Paper Review: Belfast goes to Cannes, miracle baby
A controversial trip to the south of France leads the Belfast Telegraph.
The paper reports that six councils in Northern Ireland spent £120,000 on sending officials to a property conference in Cannes in March.
It was the fourth year Belfast was represented at MIPIM and this year members from five other NI councils also jetted off to the French Riviera.
Belfast's 100-member delegation accounted for £80,000 of the total spend.
The Taxpayers' Alliance branded the trip a "jolly" and said such trips must be "cut back or justified".
However, the councils were robust in their defence of the decision to attend.
SDLP councillor Donal Lyons said it was money well spent.
He said that as it was the prime event in the European real estate calendar it was "essential that we take the opportunity to showcase the opportunities our city presents for investors".
The Daily Mirror reports on a "miracle baby" found outside Castlecourt in the early hours of Sunday morning.
Wrapped in a blue blanket, the baby was found by bin men outside the shopping centre in Belfast.
An ambulance was called and the one-month-old was treated at the scene.
A man and woman were charged with child cruelty.
The pair appeared at Belfast Magistrates' Court on Tuesday and were released on bail, the paper reports.
In the News Letter a light is being shone on a publicly-funded company's marketing money.
"The highly unusual situation means that electricity consumers in NI - whose bills are already among the highest in Europe - are paying for SONI to advertise itself to them," writes Sam McBride.
Furthermore he explains that this happens despite the fact that SONI has "no product to sell and no one has any choice whether to use them".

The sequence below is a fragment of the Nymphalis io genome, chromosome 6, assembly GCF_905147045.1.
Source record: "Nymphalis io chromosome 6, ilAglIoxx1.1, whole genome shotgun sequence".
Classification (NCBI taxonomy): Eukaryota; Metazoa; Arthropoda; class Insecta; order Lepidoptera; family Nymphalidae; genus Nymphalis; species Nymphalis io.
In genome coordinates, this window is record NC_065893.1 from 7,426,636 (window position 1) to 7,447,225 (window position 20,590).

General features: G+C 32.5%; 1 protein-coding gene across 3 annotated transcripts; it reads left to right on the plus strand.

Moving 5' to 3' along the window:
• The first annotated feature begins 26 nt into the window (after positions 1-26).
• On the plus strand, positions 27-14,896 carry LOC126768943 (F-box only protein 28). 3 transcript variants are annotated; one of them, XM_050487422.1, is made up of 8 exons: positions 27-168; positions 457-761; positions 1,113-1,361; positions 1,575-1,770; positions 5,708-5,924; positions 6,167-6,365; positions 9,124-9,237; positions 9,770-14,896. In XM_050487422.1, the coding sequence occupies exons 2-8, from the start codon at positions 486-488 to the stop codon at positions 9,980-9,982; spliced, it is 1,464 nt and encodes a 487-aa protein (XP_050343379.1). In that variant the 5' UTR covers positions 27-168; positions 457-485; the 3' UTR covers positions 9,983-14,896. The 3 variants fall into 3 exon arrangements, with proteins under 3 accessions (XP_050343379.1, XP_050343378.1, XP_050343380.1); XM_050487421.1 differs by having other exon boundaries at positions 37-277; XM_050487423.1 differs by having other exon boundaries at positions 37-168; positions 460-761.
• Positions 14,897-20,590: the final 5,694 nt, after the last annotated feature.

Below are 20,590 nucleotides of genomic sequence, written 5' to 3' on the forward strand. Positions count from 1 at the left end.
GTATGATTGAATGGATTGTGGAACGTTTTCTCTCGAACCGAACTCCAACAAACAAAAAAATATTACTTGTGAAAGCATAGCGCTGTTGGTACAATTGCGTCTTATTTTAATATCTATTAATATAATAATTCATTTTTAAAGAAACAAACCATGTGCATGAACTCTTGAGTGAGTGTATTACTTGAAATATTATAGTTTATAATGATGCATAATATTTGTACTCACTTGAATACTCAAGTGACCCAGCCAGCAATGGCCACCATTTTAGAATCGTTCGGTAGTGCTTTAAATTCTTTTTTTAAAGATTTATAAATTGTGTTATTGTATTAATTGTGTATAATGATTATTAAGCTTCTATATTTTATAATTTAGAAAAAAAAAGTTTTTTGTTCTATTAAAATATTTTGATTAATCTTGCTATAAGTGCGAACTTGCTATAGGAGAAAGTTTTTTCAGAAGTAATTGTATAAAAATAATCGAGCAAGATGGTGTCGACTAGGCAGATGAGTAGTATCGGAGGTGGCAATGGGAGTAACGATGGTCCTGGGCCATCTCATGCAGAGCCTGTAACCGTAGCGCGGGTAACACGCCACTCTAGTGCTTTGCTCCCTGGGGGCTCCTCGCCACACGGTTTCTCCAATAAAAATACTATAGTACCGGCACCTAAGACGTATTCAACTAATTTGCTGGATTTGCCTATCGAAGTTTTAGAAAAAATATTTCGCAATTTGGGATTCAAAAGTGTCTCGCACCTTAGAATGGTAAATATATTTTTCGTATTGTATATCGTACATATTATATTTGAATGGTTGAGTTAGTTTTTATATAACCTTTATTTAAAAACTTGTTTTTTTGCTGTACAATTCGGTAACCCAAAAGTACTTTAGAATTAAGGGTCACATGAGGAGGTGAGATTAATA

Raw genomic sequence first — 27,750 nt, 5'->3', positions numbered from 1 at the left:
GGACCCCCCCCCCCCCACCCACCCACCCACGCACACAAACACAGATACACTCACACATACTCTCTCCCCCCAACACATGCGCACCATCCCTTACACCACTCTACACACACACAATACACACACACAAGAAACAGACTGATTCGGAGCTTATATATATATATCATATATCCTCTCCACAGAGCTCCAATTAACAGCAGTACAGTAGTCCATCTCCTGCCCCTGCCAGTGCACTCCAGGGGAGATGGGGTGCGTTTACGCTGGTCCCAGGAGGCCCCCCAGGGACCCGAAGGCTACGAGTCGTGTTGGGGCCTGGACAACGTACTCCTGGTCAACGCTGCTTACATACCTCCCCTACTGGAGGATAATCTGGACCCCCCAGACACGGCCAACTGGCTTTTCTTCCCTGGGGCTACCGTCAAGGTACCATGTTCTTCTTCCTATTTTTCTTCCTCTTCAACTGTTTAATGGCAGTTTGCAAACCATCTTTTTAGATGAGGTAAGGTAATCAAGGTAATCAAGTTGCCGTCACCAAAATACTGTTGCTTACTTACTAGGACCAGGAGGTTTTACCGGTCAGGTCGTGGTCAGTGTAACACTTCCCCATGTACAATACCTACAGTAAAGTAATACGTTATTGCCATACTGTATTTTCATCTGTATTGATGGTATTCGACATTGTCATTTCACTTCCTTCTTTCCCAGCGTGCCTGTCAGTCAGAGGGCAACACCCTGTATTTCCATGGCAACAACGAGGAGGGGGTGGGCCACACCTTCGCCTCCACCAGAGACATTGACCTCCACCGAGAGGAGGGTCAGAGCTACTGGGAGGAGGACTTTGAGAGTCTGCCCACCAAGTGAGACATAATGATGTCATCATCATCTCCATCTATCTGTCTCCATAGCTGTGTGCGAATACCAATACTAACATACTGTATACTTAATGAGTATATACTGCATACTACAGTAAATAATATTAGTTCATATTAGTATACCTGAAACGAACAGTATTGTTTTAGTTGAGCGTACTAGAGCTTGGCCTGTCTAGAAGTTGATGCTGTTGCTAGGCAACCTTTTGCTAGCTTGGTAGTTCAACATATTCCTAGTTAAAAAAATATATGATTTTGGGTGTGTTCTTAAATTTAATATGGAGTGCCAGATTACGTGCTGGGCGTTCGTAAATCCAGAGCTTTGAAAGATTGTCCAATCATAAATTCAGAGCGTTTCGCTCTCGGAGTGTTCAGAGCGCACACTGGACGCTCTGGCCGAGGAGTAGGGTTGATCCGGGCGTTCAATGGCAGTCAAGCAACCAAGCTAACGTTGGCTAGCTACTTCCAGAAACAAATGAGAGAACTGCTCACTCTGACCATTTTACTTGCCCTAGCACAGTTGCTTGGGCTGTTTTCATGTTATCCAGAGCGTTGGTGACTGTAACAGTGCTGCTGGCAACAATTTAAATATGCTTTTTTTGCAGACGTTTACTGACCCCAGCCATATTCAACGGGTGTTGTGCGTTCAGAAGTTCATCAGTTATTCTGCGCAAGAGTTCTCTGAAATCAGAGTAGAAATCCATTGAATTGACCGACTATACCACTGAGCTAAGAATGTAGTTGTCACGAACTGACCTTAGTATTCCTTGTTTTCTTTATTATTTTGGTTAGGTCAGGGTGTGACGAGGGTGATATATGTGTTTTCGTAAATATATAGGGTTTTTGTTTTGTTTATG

SONI did not answer a question from the paper as to how much it had spent on marketing and sponsorship over the past year and why.
In a statement a spokesperson said SONI's spending was approved by the utility regulator which it said "ensures that the services we provide are value for money for electricity consumers".
'Do they suspect foul play or murder?'
"Was my daughter murdered?" - The stark headline stares out from The Irish News.
Bridget McKay, 30, was reported missing two days before her body was found in the New Lodge.
Her father Edward says her body has not yet been released to the family and claims that no-one had been to speak to them or give them information about what had happened to her.
"I would like to know exactly what happened," he explains.
"Do they suspect foul play or murder? Why are the cops holding the body?" he asks.
The PSNI said post-mortem examination results were inconclusive and officers were awaiting toxicology results.
Often misspelled as its flashy namesake in LA, Holywood, County Down is basking in celebrity of its own.
Described as the "ultimate location for the best of both worlds," the home of golf legend Rory McIlroy won because of its proximity to Belfast and beautiful scenery.
Calum Best beams with pride in the Belfast Telegraph.
The son of one of Northern Ireland's most celebrated footballers put on a charity football match to raise money for young people affected by alcoholism.
His father, former Northern Ireland and Manchester United player George Best, died in 2005.
About 6,000 fans turned out to cheer on the celebs.
"To be at Windsor Park and see my old man's picture on the wall is something special," Best tells the paper.